BUSH: Conversations?


BUSH: Well I think the thing that stood out the most to me was seeing two wounded soldiers swear in as citizens of the United States. One man from Mexico, one man from the Philippines. People who had gone overseas. People who had risked their lives for peace and security and freedom.

They wore the uniform of the United States military. And Laura and I got to see them sworn in as citizens. It was a very profound moment.

We were both honored to witness this. You know we've got an amazing country where it is so powerful the values we believe that people would be willing to risk their own life and become a citizen after being wounded. It's an amazing moment. I'm really proud of it. Yes, ma'am?


BUSH: It's good. The Marines are a tough group, as you know. And a lot of the troops wanted to get healed quickly so they can go back with their units.

It's an amazing thing when you see a person wounded sitting in a wheelchair or bound up in bandages, or these different looking metal things sticking out of them to hold them together, a young man look you in the eye and say, "I can't wait to get back to my unit. I hope I'm healed back enough to get back to Iraq." It's a brave lot here in Bethesda. People who are willing to sacrifice for something greater than themselves. And I feel lucky as an American to be a part of a country where citizens are willing to do that.

I reminded them and their families that the war in Iraq is really about peace, trying to make the world more peaceful. This victory in Iraq when it happens will make the world more peaceful.

I reminded them that their sacrifices really had to do with the security of our country, and Saddam Hussein and his terrorist allies, or threats to America. Threats to our people because of what we believe in. I also reminded them that their courageous sacrifice will help young Iraqis grow up in a free society. That out of the chaos that takes place there now, and after the fear of a Saddam Hussein and his thugs, that the Iraqi people will run their own country, make their own decisions, choose their own leaders and will become a country of peace with others in the neighborhood.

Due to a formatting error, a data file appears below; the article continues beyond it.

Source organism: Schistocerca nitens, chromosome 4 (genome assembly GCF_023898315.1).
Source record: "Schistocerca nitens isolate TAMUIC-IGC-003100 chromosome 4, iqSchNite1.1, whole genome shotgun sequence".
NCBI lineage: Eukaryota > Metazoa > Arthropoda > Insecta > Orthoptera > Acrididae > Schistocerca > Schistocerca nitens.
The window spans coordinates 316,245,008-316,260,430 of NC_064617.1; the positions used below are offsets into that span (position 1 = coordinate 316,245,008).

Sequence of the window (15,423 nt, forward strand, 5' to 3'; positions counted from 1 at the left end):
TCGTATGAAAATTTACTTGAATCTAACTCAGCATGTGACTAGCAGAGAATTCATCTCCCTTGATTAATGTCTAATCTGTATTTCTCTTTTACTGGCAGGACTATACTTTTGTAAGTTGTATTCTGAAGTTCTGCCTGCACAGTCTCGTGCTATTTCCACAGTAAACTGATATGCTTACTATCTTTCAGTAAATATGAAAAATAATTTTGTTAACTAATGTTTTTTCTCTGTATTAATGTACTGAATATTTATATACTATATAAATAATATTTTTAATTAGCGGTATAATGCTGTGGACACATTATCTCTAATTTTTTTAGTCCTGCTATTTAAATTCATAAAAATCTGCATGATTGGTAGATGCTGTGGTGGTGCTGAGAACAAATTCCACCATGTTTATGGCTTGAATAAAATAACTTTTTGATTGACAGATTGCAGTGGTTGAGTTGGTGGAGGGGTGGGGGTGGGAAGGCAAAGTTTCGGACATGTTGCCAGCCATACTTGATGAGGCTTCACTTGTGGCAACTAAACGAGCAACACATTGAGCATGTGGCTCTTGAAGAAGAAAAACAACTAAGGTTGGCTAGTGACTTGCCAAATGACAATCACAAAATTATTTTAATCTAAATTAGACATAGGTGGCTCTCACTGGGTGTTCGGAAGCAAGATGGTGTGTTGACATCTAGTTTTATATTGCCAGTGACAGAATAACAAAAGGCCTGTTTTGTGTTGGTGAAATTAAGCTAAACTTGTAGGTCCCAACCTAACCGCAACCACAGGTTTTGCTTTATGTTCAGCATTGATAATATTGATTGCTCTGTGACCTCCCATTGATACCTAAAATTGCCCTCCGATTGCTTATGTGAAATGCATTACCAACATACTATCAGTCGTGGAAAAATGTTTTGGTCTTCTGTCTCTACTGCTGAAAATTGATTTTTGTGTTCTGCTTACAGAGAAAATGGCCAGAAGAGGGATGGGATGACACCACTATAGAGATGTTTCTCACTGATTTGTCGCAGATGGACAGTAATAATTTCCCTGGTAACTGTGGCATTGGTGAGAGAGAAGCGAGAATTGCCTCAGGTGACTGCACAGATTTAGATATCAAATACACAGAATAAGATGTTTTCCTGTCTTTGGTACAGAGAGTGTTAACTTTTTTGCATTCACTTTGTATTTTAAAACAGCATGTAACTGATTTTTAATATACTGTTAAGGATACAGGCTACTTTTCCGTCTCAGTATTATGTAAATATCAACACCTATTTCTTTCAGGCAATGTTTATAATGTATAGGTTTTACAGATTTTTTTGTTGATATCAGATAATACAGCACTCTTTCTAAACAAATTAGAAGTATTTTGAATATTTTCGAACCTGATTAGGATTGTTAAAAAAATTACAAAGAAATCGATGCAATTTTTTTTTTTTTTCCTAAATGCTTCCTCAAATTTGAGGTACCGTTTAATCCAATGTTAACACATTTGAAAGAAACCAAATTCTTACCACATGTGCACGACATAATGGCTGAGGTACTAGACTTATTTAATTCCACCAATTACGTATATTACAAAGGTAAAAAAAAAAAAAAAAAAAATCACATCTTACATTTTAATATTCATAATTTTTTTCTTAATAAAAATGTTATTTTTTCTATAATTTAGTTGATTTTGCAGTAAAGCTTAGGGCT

And so their sacrifices, as I told them, were worthwhile. And it's an honor to have spoken to them and have been with them and their families today. Thank you all very much.

CROWLEY: Again, the president wrapping up a brief news conference at Bethesda Naval Hospital in suburban Washington. He has been there visiting injured Marines and sailors. Earlier, he was at Walter Reid Hospital in Washington visiting some of the wounded Army there.

Let's bring in John King, our senior White House correspondent. John, anything in particular strike you out of that?

JOHN KING, CNN SR. WHITE HOUSE CORRESPONDENT: Well certainly, Candy. The president is trying to make the case -- and this was his first time he's spoken in public since the fall of the statue and the fall of the Saddam Hussein regime -- but the president very much trying to make the case that this war is far from over in his view.

He says, yes, Saddam Hussein is removed from power. He doesn't know if he's dead or alive. But the president said only when Tommy Franks calls him from the field and says all of the objectives are achieved will this war be over. And the president went on to say that those objectives include taking on the remaining vestiges of the regime still in Iraq, freeing the Iraqi people and getting a new administration up and running, and an issue that often is forgotten in the days of the combat, then searching for the weapons of mass destruction the president insists are in Iraq.

So Mr. Bush making the case that this war is hardly over. He only briefly alluded to what he called the chaos in Iraq; a number of questions today about what the administration will do to improve security on the ground. The president acknowledged there was "chaos," in his words, but he said quite optimistically that better days are ahead for the Iraqi people -- Candy.

CROWLEY: John, it strikes me what we saw here was a bet of that CEO presidency. Look, it's Tommy Franks' war; we'll give him what he needs, he'll let me know when it's over. I also want to know if you saw anything, read anything into that sort of little side trip he took on to the other things that he was interested in, mostly domestic issues.

KING: Well he was asked a question -- an open-ended question about what are his other foreign priorities, and you heard him mention the ongoing war against terrorism, which of course is priority number one over seas for this president in Iraq and in Afghanistan.

He mentioned an AIDS initiative in Africa, but then you're right, he turned the question back to the domestic debate here at home. This is a president in the middle of a war now. He is a president who will be in the middle of a campaign this time next year. And he knows, despite how well this operation might appear to be going right now, he will be judged on the state of the U.S. economy, on the state of the healthcare debate.

And the president took that question and turned it immediately into an opportunity to say, hey, I want the Congress to give me a tax cut and an economic stimulus package. I want the Congress to act on his Medicare plan. So a president even as he visits the troops, pays tribute to them, and is in a middle of a war, took an immediate opening there to try to remind the American people he has not forgotten about the issues and the problems -- chief among them the economy -- here at home.

CROWLEY: Thanks so much. CNN's senior White House correspondent, John King.